The regional director of the United Nations International Fund for Children in Emergency (UNICEF), George Laryea-Adjei, on Sunday said that the flood devastation in Pakistan was massive by any scale as the agency alone was seeking $173.5 million for providing humanitarian assistance to the flood victims in post-disaster relief efforts.
Unicef’s regional director for South Asia, in an exclusive chat with the APP, said that the fallout of the recent disaster was extensive and contained waterborne diseases that were affecting farmland, schools and everyone at large.
George said some 84 districts were to face immense challenges due to disasters, whereas out of the total $173.5 million — $34.6 million was required for nutrition; $35 million for health; $58 million for washing; $11 million for child protection; $23 million for education and $11 million for emergency preparedness. He said that he had visited many districts of Balochistan and Sindh and felt the distress of the affected families.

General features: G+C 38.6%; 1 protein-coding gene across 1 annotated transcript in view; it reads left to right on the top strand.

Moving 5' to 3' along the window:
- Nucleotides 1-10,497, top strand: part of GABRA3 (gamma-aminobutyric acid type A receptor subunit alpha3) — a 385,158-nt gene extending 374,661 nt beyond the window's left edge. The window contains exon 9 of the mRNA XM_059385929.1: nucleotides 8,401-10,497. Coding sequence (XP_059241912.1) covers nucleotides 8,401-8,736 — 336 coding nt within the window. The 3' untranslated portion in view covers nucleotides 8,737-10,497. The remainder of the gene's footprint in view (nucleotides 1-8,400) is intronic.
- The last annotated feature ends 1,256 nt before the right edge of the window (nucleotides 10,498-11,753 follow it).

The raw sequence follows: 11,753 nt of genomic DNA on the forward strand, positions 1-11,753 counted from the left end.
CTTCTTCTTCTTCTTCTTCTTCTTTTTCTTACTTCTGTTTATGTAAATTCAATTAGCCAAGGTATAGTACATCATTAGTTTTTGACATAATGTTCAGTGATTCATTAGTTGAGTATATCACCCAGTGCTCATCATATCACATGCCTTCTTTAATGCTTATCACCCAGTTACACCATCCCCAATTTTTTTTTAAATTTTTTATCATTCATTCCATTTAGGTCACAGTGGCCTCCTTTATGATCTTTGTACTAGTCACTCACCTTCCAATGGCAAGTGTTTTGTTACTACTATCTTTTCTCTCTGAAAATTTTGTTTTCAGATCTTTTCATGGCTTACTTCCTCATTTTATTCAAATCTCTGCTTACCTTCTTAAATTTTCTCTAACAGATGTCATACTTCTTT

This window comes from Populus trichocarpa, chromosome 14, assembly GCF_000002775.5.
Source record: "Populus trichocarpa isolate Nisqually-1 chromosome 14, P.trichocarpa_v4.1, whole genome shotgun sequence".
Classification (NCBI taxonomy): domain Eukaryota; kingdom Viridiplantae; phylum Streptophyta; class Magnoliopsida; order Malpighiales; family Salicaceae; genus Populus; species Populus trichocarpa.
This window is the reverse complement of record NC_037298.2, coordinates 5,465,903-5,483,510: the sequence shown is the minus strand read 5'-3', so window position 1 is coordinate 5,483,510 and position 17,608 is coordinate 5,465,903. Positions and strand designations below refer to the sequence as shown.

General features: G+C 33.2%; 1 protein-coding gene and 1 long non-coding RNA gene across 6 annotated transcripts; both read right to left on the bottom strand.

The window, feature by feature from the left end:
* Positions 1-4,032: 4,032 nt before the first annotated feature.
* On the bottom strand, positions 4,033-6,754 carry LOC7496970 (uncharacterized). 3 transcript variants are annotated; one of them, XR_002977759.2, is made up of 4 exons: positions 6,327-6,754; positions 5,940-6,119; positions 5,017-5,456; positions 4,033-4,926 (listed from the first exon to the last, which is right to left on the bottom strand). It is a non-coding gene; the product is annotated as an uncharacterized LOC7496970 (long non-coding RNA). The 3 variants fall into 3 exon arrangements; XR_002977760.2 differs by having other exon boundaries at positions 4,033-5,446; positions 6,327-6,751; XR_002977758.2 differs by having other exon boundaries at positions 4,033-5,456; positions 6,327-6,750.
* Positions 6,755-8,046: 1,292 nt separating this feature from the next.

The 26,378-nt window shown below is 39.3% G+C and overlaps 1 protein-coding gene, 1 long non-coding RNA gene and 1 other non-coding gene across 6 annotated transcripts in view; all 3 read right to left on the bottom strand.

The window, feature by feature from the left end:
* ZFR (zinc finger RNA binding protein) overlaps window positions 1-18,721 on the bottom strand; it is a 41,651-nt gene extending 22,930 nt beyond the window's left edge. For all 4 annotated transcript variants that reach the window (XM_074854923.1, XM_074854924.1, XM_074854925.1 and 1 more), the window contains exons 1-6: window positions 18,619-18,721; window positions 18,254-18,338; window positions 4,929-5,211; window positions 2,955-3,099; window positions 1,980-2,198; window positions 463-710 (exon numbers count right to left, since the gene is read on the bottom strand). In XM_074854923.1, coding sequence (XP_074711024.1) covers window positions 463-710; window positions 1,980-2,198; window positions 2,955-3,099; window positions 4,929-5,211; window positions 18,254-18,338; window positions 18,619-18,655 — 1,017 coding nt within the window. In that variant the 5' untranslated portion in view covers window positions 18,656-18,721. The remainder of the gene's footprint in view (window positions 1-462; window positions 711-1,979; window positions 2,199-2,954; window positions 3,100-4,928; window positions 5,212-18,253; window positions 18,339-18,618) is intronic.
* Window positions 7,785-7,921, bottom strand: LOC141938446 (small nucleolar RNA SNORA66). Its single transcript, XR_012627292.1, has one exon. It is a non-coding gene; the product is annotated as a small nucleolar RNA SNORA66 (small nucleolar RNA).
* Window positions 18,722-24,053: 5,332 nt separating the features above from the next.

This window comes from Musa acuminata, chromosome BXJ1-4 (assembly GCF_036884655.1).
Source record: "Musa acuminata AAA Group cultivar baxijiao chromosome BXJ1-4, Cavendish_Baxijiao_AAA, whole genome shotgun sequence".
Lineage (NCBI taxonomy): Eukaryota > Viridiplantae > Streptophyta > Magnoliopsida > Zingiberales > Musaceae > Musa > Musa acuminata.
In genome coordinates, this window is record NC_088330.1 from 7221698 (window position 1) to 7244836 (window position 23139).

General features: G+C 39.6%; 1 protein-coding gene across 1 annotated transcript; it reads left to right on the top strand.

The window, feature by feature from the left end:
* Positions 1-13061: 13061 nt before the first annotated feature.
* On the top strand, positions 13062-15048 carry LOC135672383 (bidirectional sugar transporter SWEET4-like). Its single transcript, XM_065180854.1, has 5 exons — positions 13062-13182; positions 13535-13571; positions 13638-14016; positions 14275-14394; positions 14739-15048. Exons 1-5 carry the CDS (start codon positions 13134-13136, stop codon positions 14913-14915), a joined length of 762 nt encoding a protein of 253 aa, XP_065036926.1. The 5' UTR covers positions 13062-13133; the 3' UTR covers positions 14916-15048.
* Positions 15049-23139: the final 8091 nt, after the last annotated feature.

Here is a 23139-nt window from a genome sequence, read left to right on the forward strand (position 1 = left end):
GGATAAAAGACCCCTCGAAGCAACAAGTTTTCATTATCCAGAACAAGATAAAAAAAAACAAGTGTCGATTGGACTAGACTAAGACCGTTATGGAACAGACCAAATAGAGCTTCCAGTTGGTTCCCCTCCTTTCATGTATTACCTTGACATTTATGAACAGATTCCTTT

“The Government of Pakistan is leading the response. However, 9.6 million children need humanitarian assistance and due to floods some 23,000 schools are either destroyed or damaged,” he regretted.
Commenting on the challenges encountered in post-disaster relief and rehabilitation efforts, the Unicef director said he was noticing two massive challenges that the government should address.
“The first is the community in areas ready to return to their destroyed homes after the flood water recedes. They are going to their homes where there is no food, cattle are lost, schools are impacted heavily and farms could be inundated and water polluted.—APP